August 17, 2015
Cotton Harvest Progressing in Brazil, Prices Highest since 2012
In their latest monthly report, Conab estimated that the 2014/15 Brazilian cotton crop would total 1.50 million tons or 13% less than the 2013/14 crop. The reduced production is the result of lower cotton acreage due low prices and excess supplies.
The center-west region of Brazil is the largest cotton producing region in Brazil and the acreage of both full-season and second crop cotton declined in 2014/15. The cotton acreage in Mato Grosso declined 12.5%, while it declined 17% in Mato Grosso do Sul and 37% in Goias.
Mato Grosso is the largest cotton producing state in Brazil and the full-season and second crop of cotton is approximately 60% and 50% harvested, respectively. The full-season cotton is plated in December and the second crop of cotton is planted in January and early February after the soybeans are harvested.
Cotton prices in Brazil have been increasing since February thanks largely to a weaker Brazilian currency and increased demand. As a result, the Mato Grosso Institute of Agricultural Economics (Imea) estimates that farmers in Mato Grosso had sold approximately 69% of their anticipated cotton production by the start of August.
For the 2015/16 growing season, farmers in Mato Grosso have already sold 29% of next year's crop with the majority being sold in exchange for inputs such as seed, chemicals, and fertilizers. Domestic cotton prices being offered in Mato Grosso are some of the highest since 2012 thanks in large part to the 25% devaluation in the Brazilian currency since the beginning of the year. Cotton prices have recently increased even further since the release of the U.S. August Crop Report last week.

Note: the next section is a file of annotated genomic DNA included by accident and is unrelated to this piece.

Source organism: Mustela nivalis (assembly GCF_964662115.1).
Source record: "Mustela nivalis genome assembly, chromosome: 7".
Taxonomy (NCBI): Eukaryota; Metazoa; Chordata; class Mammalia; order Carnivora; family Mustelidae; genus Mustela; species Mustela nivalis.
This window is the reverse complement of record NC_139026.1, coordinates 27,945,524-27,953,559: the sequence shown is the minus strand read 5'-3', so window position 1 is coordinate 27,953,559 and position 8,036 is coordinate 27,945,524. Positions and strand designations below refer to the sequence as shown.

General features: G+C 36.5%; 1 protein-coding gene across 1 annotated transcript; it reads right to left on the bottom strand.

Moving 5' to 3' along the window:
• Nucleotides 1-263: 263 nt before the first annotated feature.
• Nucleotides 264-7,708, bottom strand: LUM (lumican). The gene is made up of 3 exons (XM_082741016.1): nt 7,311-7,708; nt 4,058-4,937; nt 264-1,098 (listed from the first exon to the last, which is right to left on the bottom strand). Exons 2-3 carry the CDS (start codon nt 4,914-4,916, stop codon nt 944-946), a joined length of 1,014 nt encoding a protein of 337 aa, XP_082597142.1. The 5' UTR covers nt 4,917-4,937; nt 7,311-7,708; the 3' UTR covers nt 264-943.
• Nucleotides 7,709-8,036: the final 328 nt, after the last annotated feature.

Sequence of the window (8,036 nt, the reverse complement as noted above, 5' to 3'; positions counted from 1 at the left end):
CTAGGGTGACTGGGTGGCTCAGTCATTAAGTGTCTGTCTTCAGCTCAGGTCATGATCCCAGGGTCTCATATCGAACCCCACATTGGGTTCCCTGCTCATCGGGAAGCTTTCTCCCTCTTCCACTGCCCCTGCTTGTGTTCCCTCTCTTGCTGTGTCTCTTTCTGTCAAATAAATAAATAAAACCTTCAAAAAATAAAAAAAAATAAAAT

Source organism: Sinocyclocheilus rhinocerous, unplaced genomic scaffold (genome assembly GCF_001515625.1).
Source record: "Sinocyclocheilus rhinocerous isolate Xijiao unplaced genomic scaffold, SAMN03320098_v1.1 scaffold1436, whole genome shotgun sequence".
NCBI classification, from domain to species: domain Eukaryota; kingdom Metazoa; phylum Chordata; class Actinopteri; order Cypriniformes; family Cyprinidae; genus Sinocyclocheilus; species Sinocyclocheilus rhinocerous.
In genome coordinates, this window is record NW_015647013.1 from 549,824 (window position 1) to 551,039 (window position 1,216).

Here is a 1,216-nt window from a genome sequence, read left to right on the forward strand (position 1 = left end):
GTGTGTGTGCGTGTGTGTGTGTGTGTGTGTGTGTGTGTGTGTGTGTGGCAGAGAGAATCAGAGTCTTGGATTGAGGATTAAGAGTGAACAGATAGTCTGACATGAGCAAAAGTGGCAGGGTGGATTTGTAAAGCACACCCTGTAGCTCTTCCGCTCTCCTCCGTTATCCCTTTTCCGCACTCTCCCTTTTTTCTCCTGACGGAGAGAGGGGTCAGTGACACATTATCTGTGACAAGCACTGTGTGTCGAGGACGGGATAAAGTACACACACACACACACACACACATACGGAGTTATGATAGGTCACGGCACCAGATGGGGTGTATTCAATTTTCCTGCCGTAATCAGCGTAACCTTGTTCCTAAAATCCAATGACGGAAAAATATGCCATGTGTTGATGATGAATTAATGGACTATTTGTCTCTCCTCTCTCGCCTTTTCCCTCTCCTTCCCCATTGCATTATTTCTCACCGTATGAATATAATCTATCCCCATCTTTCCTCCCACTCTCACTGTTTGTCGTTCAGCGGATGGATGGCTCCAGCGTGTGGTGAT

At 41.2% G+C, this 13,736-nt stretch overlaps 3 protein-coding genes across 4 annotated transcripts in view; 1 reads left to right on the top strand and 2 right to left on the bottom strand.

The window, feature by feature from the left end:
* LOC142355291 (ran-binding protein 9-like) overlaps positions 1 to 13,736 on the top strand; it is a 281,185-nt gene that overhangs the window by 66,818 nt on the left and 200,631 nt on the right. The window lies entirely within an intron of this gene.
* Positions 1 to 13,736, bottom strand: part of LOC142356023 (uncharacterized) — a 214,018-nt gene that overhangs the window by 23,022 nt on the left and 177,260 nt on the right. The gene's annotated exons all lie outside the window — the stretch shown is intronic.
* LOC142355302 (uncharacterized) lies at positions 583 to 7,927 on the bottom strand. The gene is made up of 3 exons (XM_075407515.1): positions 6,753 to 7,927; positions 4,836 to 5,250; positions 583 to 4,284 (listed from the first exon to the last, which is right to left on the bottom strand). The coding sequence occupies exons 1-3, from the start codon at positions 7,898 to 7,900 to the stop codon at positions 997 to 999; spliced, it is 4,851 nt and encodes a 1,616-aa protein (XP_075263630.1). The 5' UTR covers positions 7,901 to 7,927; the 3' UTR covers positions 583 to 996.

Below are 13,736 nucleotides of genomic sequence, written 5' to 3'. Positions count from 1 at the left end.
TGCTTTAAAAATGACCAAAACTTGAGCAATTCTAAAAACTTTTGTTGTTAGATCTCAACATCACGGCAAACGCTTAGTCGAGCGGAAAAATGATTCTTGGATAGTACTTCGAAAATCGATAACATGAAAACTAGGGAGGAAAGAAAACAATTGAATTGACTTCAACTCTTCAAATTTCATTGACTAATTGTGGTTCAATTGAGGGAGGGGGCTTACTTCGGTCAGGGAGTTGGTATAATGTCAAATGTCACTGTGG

Northeastern Brazil is the second largest producing region and the 2014/15 cotton production is expected to decline 8.8% due to an acreage reduction of 9.9%. The state of Bahia is the second largest producing state in Brazil and the cotton crop in the state is currently 31% harvested.
With the recent price increase for cotton, it is estimated that the cotton acreage in Mato Grosso will be unchanged in 2015/16. This is a change from a few months ago when it was expected that the cotton acreage would continue to decline in 2015/16.
In the state of Mato Grosso, most of the cotton is planted as a double crop after the soybeans are harvested. Corn is also planted as a second crop after soybeans, but the two crops are generally planted in different regions of the state, so there is not much competition between the two crops for acreage. In the state of Bahia, the majority of the cotton is planted as a full-season crop and the cotton does compete with soybeans and corn for acreage.